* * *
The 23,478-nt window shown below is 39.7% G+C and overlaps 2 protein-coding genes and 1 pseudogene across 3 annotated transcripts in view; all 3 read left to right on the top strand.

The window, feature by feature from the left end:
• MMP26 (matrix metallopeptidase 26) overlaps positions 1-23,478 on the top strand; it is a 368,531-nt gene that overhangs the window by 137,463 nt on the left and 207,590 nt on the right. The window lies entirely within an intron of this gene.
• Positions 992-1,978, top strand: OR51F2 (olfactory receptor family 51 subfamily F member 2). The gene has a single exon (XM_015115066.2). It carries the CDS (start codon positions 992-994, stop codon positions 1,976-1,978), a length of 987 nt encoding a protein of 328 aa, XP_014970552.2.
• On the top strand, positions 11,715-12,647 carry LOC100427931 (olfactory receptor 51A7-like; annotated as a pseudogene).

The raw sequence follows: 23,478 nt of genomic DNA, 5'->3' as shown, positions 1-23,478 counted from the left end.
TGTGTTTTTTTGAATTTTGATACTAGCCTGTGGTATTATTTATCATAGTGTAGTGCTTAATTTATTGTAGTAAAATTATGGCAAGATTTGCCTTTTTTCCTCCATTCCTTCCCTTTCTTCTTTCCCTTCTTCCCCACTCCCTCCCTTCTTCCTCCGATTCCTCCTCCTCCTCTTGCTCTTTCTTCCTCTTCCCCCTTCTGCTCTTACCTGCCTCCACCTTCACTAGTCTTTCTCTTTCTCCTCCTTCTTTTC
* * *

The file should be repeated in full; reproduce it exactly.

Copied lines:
The 23,478-nt window shown below is 39.7% G+C and overlaps 2 protein-coding genes and 1 pseudogene across 3 annotated transcripts in view; all 3 read left to right on the top strand.

The window, feature by feature from the left end:
• MMP26 (matrix metallopeptidase 26) overlaps positions 1-23,478 on the top strand; it is a 368,531-nt gene that overhangs the window by 137,463 nt on the left and 207,590 nt on the right. The window lies entirely within an intron of this gene.
• Positions 992-1,978, top strand: OR51F2 (olfactory receptor family 51 subfamily F member 2). The gene has a single exon (XM_015115066.2). It carries the CDS (start codon positions 992-994, stop codon positions 1,976-1,978), a length of 987 nt encoding a protein of 328 aa, XP_014970552.2.
• On the top strand, positions 11,715-12,647 carry LOC100427931 (olfactory receptor 51A7-like; annotated as a pseudogene).

The raw sequence follows: 23,478 nt of genomic DNA, 5'->3' as shown, positions 1-23,478 counted from the left end.
TGTGTTTTTTTGAATTTTGATACTAGCCTGTGGTATTATTTATCATAGTGTAGTGCTTAATTTATTGTAGTAAAATTATGGCAAGATTTGCCTTTTTTCCTCCATTCCTTCCCTTTCTTCTTTCCCTTCTTCCCCACTCCCTCCCTTCTTCCTCCGATTCCTCCTCCTCCTCTTGCTCTTTCTTCCTCTTCCCCCTTCTGCTCTTACCTGCCTCCACCTTCACTAGTCTTTCTCTTTCTCCTCCTTCTTTTC